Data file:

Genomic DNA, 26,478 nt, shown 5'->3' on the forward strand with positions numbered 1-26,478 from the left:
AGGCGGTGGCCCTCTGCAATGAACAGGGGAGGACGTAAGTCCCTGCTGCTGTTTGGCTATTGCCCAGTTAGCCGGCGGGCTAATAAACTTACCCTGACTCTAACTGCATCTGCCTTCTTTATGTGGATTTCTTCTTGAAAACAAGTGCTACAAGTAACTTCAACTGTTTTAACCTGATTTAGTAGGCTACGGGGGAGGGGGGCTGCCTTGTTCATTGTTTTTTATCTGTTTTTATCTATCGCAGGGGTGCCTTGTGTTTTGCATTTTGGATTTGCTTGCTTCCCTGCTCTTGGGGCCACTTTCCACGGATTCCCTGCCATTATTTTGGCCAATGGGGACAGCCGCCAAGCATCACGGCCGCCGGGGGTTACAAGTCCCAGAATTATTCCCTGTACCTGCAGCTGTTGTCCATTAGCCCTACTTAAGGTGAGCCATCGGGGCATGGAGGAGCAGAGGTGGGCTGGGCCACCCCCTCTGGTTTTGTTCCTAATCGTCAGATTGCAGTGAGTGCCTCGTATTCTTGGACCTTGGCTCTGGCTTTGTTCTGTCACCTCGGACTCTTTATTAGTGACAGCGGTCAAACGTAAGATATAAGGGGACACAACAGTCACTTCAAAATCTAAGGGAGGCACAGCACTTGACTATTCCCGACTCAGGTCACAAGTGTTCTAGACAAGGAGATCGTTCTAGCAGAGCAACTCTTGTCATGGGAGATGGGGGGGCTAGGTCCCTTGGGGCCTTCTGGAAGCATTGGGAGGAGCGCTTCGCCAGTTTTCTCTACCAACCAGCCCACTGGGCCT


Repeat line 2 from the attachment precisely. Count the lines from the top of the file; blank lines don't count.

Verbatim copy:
AGGCGGTGGCCCTCTGCAATGAACAGGGGAGGACGTAAGTCCCTGCTGCTGTTTGGCTATTGCCCAGTTAGCCGGCGGGCTAATAAACTTACCCTGACTCTAACTGCATCTGCCTTCTTTATGTGGATTTCTTCTTGAAAACAAGTGCTACAAGTAACTTCAACTGTTTTAACCTGATTTAGTAGGCTACGGGGGAGGGGGGCTGCCTTGTTCATTGTTTTTTATCTGTTTTTATCTATCGCAGGGGTGCCTTGTGTTTTGCATTTTGGATTTGCTTGCTTCCCTGCTCTTGGGGCCACTTTCCACGGATTCCCTGCCATTATTTTGGCCAATGGGGACAGCCGCCAAGCATCACGGCCGCCGGGGGTTACAAGTCCCAGAATTATTCCCTGTACCTGCAGCTGTTGTCCATTAGCCCTACTTAAGGTGAGCCATCGGGGCATGGAGGAGCAGAGGTGGGCTGGGCCACCCCCTCTGGTTTTGTTCCTAATCGTCAGATTGCAGTGAGTGCCTCGTATTCTTGGACCTTGGCTCTGGCTTTGTTCTGTCACCTCGGACTCTTTATTAGTGACAGCGGTCAAACGTAAGATATAAGGGGACACAACAGTCACTTCAAAATCTAAGGGAGGCACAGCACTTGACTATTCCCGACTCAGGTCACAAGTGTTCTAGACAAGGAGATCGTTCTAGCAGAGCAACTCTTGTCATGGGAGATGGGGGGGCTAGGTCCCTTGGGGCCTTCTGGAAGCATTGGGAGGAGCGCTTCGCCAGTTTTCTCTACCAACCAGCCCACTGGGCCT